Sector initiatives answers is what is going on now in a lot of individual sectors in the economy, albeit at a fairly experimental level. Design for environment is the kind of thing that is done primarily in manufacturing, the electronic sector, the automobile sector, and to some extent aerospace. Sustainable agriculture in forestry is obviously very important because agriculture and forestry are where a lot of immediate intersections between human systems, artifactual systems and natural systems occur.
The buzz word is "sustainable" agriculture and "sustainable" forestry. The problem is nobody really knows what that means. I suggest that the reason is that if you begin to look at it in sort of a systems perspective, what they are trying to do is to tie this specific activity right now into the concept of sustainable development without knowing what that means. Sustainable energy systems -- that is the official plan of the Department of Energy for the United States. I do not know what a sustainable energy system is.
The industrial ecology research agenda is what I will show you next. It is very much a work in progress, but what it does do is begin to indicate some of the work that needs to be done if we are going to start talking about some of these concepts with a little more rigor and a little more seriousness.
Materials, Models and Databases
If I were to ask a design team to design a "green computer," their first question reasonably would be to ask what materials should be used. The answer is we have no idea because we do not know what the environmental impacts are that are embedded in materials. Now if we do not know that fundamental fact, I suggest that we have an awfully long way to go before we can talk about a "green computer" in a very robust way.
Comprehensive Risk Assessments and Risk Prioritization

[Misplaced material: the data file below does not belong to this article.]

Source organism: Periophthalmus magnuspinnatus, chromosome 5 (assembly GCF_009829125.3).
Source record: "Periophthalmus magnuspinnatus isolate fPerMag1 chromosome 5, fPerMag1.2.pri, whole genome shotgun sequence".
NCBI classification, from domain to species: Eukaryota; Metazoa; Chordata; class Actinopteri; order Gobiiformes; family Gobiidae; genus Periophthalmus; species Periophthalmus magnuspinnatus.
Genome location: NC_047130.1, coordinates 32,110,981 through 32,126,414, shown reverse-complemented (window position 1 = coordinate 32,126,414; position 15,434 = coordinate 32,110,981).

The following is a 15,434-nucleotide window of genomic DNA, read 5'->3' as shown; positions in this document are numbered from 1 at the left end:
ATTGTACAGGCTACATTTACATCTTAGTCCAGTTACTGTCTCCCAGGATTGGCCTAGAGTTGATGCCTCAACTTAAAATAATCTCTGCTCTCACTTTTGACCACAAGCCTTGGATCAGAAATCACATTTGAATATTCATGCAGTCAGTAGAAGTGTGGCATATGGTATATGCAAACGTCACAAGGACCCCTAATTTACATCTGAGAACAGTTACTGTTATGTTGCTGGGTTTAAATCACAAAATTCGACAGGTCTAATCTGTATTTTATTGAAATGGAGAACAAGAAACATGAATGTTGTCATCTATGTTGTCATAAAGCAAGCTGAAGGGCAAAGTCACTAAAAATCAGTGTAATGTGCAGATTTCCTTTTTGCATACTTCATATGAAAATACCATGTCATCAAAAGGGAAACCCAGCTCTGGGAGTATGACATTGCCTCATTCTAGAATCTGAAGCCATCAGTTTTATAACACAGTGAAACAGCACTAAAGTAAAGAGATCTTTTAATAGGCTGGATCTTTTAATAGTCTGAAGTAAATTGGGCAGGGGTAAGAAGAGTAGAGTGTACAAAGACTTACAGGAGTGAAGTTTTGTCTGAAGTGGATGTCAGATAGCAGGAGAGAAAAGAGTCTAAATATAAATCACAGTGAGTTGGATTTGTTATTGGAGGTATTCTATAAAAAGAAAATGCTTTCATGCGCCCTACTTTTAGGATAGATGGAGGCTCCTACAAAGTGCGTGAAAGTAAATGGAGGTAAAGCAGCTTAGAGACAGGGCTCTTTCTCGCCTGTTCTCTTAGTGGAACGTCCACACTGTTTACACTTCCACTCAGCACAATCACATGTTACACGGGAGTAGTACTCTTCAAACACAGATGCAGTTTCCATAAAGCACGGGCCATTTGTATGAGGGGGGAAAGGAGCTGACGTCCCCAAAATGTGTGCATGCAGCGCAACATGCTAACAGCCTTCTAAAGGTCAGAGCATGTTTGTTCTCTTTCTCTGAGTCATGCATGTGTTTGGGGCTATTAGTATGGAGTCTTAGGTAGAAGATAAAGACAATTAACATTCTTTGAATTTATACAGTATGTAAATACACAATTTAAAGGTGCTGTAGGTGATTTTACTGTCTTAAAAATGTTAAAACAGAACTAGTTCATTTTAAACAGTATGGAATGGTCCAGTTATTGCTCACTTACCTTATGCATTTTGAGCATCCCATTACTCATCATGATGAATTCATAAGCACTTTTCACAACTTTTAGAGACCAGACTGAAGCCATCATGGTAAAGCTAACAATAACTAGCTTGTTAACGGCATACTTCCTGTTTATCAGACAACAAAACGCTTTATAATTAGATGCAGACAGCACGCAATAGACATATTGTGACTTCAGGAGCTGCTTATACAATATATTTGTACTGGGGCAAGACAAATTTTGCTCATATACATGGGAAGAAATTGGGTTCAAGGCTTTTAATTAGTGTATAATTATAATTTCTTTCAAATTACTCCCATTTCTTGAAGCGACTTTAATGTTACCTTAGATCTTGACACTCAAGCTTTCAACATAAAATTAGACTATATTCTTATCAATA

Most of the decisions that you make in the real world do not occur when you are working at the level of: Is substance A more potentially carcinogenic than substance B? It occurs at the level of: Do I invest here, or do I invest there? Do I take this action, do I take that action? What is the effect of this policy? In that real world, there are always tradeoffs.
The problem is partially because of our desire not to admit that there are any risks; we do not have a robust decision structure to support making the kind of comparisons we need to do. The result is not that we do not make the decisions and have the impacts. The result is that we do not have a way to know whether we are making the right decision.
Now what kinds of things might an industrial ecology research structure involve? This is based on some very preliminary work by a group of industrial ecologists called the Vishnus (Vishnu being the Hindu god known as the preserver), in comparison to the Jasons, who are physicists who do a lot of very heavy duty lifting on things like nuclear weapons.
This is based on some of the preliminary work that the Vishnus have done trying to develop an industrial ecology research agenda. I put up the slide here not because it is final but because I think it is an interesting way of understanding how little we really do know.
Think about the kinds of units and systems that you want to understand as you think about sustainability. Well, the most obvious is materials. Where do they go? What are the material stocks and flows in our society? What happens when it crosses national boundary lines? What is it as you start to move around the world and get into a global economy? How does it differ in a country like China? Good questions. How do we regulate materials and know we are doing the right thing without having that information?